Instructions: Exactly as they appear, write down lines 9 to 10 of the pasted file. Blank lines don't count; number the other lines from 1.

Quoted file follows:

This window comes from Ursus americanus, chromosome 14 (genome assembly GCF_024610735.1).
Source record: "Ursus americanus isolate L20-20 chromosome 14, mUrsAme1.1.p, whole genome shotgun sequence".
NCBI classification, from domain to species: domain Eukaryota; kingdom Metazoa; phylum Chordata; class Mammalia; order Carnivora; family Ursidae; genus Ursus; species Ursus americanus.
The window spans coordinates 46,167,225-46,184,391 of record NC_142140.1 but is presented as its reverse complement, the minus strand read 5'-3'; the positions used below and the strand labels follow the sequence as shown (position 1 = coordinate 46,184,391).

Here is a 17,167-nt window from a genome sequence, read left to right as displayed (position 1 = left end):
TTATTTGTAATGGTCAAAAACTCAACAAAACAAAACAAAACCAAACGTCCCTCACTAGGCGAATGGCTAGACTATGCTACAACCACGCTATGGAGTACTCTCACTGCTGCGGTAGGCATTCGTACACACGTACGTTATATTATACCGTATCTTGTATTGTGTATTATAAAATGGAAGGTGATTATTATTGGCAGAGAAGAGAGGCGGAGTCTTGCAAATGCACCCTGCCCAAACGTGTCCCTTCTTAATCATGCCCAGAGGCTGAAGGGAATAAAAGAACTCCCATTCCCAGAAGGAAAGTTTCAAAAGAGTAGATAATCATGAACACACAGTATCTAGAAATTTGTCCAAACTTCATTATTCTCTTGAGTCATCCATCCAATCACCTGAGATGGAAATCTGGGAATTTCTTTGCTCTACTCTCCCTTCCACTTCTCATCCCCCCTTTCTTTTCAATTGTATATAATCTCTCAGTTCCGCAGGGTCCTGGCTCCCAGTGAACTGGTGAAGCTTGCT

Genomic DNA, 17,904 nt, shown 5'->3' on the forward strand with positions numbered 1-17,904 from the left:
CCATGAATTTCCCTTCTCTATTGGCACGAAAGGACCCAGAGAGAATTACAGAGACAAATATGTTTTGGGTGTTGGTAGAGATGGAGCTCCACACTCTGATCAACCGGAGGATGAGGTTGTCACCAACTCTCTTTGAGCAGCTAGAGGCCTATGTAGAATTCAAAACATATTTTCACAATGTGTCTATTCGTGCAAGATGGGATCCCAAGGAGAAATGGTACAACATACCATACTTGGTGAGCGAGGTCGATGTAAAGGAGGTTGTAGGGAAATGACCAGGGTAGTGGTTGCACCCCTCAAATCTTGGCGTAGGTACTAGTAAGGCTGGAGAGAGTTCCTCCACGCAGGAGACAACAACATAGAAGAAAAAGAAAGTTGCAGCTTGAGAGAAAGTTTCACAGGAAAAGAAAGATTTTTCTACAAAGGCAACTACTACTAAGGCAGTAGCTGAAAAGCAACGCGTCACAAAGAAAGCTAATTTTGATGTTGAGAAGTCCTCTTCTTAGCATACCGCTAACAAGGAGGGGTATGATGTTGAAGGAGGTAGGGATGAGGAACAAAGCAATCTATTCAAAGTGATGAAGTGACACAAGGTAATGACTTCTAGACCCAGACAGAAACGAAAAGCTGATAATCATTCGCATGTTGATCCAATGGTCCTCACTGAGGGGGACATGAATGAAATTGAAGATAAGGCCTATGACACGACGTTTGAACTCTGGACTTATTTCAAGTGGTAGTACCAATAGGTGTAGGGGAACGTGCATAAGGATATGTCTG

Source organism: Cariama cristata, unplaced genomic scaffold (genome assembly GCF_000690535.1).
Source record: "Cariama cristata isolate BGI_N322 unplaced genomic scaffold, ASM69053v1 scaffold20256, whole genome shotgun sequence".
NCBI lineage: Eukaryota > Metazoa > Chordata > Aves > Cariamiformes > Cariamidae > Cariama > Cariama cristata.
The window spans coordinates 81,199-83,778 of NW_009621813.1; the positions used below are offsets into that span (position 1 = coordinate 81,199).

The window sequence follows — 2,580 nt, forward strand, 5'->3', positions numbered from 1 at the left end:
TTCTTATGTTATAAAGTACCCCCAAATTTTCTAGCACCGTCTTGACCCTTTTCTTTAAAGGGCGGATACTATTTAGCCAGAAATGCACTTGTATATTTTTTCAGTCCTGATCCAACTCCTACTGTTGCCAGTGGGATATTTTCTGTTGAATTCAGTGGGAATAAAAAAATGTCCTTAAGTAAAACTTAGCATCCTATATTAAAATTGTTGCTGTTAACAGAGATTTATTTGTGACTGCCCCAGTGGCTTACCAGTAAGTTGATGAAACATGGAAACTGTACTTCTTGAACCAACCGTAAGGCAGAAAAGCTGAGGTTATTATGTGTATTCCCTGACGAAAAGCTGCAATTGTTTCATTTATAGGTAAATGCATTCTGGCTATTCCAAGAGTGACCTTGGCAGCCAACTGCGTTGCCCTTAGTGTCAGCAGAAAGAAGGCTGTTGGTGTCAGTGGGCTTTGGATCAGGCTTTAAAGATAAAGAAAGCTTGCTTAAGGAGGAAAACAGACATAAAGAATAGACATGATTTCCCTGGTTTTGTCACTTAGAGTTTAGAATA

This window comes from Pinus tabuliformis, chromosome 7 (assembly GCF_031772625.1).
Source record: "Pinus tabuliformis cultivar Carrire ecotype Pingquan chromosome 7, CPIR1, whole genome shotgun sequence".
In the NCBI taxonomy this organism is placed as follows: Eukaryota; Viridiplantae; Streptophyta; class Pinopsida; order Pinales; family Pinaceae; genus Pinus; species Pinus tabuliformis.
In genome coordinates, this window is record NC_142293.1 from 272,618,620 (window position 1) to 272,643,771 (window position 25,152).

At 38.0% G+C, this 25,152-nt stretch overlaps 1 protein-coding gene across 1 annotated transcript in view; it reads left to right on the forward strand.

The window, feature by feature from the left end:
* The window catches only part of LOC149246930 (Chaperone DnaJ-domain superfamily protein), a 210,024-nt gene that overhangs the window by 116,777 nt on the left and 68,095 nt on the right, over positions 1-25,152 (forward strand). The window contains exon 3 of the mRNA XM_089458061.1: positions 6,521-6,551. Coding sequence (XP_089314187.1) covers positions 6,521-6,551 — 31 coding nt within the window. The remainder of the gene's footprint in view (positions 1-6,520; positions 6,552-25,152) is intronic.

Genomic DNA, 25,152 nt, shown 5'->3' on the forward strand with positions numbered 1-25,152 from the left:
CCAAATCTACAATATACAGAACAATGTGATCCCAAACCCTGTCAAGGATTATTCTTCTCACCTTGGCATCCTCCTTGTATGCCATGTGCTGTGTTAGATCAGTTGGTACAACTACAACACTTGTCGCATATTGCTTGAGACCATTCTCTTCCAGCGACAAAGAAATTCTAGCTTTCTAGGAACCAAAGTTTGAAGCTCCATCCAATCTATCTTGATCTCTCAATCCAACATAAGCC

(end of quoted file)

Source organism: Cariama cristata, unplaced genomic scaffold (genome assembly GCF_000690535.1).
Source record: "Cariama cristata isolate BGI_N322 unplaced genomic scaffold, ASM69053v1 scaffold20256, whole genome shotgun sequence".